In my experience, 3D approaches often fail to detect the subtleties of species differences, especially among genetically closely related groups like the species of Homo.

3D studies of skulls can be like comparing apples and plums: both are fruit, and spherical, but they have very distinct evolutionary origins and histories. If the quality you’re interested in is sphericity, then fine, but otherwise it’s a very blunt tool.

In contrast, anatomical characters are the mainstay in the description of species as well as for establishing evolutionary relationships, and are used right across the biological sciences.

To favour 3D results over anatomy seems to me to be highly selective and unjustified. In my experience, we should use both. Had they done so, the latest Dmanisi story might have been very different.

A question of inheritance

The shape and size of skulls is greatly affected by the environment as they grow during childhood, and although many genes are involved in the process, their influence seems to generally be quite small.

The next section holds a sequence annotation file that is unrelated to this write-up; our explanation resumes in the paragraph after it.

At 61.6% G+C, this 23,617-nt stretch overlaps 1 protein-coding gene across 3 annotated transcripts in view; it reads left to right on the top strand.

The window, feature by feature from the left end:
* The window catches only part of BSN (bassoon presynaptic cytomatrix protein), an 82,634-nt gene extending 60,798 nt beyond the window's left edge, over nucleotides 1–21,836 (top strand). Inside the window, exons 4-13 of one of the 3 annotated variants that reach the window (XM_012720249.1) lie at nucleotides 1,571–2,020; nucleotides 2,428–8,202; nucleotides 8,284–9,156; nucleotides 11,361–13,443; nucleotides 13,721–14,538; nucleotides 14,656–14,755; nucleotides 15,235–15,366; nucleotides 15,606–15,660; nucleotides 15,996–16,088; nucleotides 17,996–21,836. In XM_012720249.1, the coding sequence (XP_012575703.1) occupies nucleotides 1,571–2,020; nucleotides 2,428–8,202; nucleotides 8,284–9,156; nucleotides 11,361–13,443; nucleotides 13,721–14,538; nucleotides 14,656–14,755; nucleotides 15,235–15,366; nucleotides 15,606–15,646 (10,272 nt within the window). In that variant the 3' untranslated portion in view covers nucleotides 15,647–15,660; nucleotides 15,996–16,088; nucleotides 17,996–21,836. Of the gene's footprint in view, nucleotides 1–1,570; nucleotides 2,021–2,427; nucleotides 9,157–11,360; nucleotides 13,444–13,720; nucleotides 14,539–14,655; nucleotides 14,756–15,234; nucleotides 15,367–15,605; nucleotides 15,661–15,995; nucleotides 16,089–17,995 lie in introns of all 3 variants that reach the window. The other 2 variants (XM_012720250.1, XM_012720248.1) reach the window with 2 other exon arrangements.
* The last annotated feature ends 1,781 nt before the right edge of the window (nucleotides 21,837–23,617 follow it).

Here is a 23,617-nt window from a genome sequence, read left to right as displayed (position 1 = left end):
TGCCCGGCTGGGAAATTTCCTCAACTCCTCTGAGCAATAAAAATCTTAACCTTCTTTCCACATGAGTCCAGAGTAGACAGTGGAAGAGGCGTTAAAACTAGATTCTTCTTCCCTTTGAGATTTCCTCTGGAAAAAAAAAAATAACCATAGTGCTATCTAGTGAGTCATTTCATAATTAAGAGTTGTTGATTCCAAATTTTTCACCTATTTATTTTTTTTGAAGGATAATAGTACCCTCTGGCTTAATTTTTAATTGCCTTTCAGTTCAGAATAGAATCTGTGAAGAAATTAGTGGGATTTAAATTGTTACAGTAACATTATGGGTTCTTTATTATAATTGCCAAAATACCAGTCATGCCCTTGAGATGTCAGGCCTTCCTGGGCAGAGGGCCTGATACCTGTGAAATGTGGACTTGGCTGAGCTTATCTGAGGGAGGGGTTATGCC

The later in life growth stops, the more influence the environment exerts over its final size and shape. Skull form can be greatly altered by poor nutrition or disease or even heavy use of a structure (like the jaws) at crucial times in childhood.

Studies also show that the environment, rather than genetics, probably plays a large role in determining the final shape of the skull as revealed with 3D tools.

Possible appearance of D4500 in ¾ view. (Image credit: Art courtesy of J.H. Matternes.)

In contrast, many anatomical features of the skull, especially features of the face like chins or eyebrow bones, are routinely used to diagnose species in the human fossil record. They tend to be subject to greater genetic and less environmental influence during growth.

A related problem here is “homoplasy”. This describes a situation where features are acquired by two species through separate evolutionary events, and not inherited from a shared (common) ancestor. These features are notoriously difficult to identify, can’t tell us about evolutionary history or relatedness, and are a source of error.